Homeless Activists Meet with City Officials

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Sunday night Janet Dammit and Tom Cruise, both homeless, were ticketed for outdoor camping near Sacramento City Hall. He's a smoker, she has a dog -- both of which, they say, make it hard for them to stay at a homeless shelter.

Nonetheless, they broke a city ordinance. Police have to do their jobs.

"I don't like it, not one bit. We're not bothering anybody,” said Cruise.

It’s exchanges like these that prompted city officials to meet Monday morning with leaders of the homeless protest after nearly 80 days of their demonstrating outside City Hall. The group of mostly homeless protesters was given a chance to speak directly to city council members about their grievances.

"I think it's a beginning of a discussion,” said City Councilman, and chairman of the city’s homeless task force Jay Schenirer, who will meet with officials in Seattle this week to borrow ideas for how they've handled their homeless population. He'll bring with him proposals from Sacramento protesters.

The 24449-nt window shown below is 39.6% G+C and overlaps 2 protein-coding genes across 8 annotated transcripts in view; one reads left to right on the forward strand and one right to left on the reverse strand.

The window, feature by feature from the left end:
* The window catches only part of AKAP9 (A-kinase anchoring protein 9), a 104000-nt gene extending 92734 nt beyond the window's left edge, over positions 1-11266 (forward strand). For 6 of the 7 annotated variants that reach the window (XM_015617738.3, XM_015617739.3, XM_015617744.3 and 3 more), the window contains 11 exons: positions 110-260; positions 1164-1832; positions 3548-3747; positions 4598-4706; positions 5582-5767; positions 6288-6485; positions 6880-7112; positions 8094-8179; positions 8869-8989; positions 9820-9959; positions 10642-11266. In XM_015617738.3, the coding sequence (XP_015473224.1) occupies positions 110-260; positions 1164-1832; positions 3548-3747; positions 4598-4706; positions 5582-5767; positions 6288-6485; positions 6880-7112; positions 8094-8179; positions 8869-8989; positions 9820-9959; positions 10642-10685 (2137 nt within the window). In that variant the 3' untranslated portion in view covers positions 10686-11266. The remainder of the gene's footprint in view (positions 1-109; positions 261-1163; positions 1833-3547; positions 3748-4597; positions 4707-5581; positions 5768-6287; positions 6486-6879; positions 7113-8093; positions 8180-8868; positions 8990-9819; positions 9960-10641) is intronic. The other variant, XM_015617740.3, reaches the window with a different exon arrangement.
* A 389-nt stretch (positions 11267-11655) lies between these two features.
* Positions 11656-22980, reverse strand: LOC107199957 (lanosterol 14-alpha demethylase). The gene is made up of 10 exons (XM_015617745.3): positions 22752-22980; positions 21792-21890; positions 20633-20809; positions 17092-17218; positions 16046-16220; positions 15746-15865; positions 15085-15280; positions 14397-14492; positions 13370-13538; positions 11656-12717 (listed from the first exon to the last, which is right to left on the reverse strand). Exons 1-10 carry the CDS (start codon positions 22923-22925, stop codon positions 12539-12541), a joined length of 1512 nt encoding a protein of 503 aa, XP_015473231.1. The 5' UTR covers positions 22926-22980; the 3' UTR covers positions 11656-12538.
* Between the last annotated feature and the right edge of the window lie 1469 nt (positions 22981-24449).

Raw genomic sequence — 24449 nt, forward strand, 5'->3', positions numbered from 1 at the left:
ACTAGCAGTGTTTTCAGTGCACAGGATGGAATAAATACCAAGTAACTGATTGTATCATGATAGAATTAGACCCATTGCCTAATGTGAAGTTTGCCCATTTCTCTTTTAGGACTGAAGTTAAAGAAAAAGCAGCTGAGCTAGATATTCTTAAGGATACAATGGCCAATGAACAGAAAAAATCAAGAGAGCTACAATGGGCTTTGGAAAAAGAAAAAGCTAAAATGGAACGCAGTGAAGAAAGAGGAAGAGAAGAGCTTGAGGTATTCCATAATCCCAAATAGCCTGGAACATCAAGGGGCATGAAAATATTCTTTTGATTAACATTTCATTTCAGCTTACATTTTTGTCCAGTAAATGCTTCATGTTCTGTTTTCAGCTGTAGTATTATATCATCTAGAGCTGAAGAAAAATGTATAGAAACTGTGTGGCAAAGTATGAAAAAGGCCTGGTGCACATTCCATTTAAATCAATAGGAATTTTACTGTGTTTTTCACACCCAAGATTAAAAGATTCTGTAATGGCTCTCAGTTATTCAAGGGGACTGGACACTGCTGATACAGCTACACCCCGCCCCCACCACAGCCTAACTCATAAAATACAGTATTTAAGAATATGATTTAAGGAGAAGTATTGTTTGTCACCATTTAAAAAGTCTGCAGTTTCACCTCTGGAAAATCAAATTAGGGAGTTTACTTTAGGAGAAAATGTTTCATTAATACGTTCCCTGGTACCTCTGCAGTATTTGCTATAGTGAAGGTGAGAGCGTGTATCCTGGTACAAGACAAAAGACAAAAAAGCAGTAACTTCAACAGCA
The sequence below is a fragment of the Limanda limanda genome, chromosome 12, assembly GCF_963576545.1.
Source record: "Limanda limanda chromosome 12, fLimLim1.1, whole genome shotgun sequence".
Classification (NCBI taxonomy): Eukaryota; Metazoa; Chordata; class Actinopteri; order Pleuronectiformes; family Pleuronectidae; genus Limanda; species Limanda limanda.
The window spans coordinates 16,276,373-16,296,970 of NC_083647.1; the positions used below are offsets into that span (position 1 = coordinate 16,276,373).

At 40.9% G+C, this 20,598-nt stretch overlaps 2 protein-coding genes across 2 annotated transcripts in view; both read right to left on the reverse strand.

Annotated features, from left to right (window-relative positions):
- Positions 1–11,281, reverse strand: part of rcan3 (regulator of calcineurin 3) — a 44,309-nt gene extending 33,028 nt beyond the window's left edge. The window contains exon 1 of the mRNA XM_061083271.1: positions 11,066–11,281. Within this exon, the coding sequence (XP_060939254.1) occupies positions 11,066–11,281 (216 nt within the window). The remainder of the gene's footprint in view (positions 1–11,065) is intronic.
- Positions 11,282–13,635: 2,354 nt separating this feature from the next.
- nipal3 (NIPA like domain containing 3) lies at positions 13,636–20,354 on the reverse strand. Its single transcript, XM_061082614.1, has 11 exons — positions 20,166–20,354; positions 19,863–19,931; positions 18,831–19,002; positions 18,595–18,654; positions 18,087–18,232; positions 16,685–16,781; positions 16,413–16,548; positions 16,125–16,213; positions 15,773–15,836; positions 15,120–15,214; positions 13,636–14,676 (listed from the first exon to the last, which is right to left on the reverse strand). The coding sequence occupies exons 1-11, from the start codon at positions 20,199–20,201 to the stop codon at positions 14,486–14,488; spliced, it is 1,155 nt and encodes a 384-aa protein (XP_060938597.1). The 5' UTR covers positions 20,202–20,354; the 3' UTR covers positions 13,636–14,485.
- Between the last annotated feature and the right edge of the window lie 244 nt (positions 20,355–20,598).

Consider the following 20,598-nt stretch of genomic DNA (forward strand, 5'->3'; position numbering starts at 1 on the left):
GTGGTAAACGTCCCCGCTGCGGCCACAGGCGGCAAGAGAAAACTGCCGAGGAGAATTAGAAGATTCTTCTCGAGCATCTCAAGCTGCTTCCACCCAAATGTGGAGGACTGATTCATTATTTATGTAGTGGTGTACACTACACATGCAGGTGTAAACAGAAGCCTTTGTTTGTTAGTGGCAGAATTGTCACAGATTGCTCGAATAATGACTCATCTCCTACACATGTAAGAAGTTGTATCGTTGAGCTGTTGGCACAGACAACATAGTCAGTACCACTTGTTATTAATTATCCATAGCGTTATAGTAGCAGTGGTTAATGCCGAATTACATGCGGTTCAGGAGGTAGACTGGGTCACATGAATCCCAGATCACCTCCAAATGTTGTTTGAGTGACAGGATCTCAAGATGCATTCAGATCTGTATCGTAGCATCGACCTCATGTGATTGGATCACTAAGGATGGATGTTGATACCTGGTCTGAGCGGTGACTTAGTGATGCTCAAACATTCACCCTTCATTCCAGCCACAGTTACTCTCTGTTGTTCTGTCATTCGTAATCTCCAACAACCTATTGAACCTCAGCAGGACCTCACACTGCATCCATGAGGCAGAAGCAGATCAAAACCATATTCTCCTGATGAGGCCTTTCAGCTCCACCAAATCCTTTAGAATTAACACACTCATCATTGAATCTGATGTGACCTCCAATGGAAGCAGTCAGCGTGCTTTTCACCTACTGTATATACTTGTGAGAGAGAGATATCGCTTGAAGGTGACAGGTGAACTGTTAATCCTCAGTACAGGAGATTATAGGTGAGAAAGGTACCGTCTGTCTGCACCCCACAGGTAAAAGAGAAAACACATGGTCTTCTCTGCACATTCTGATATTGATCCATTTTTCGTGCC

Outdoor camping in Seattle is allowed in certain areas, an idea Schenirer says Sacramento City Council hasn't ruled out.

"We have a lot of questions. I want to see how they work with their communities and how the communities are responding to having these tent cities,” said Schenirer.

The meeting Monday morning was private, however shortly afterwards councilmembers Schenirer and Jeff Harris spoke with a few of the protesters on the protest site, outside of city hall.

"I think there are reasons for optimism because there is so much shared interest in responding to the crisis of homelessness,” said Shahera Hyatt, director of the California Homeless youth project.

Hyatt has joined the protest. She says a solution begins with the city addressing laws that penalize people for being homeless.

As far as the protest itself, leaders say they won’t back down.

"Until people have the right to be able to rest, we're not going to be able to move the protest,” said protest leader James “Faygo” Clark.

Both sides say now they at least see a path toward a middle ground.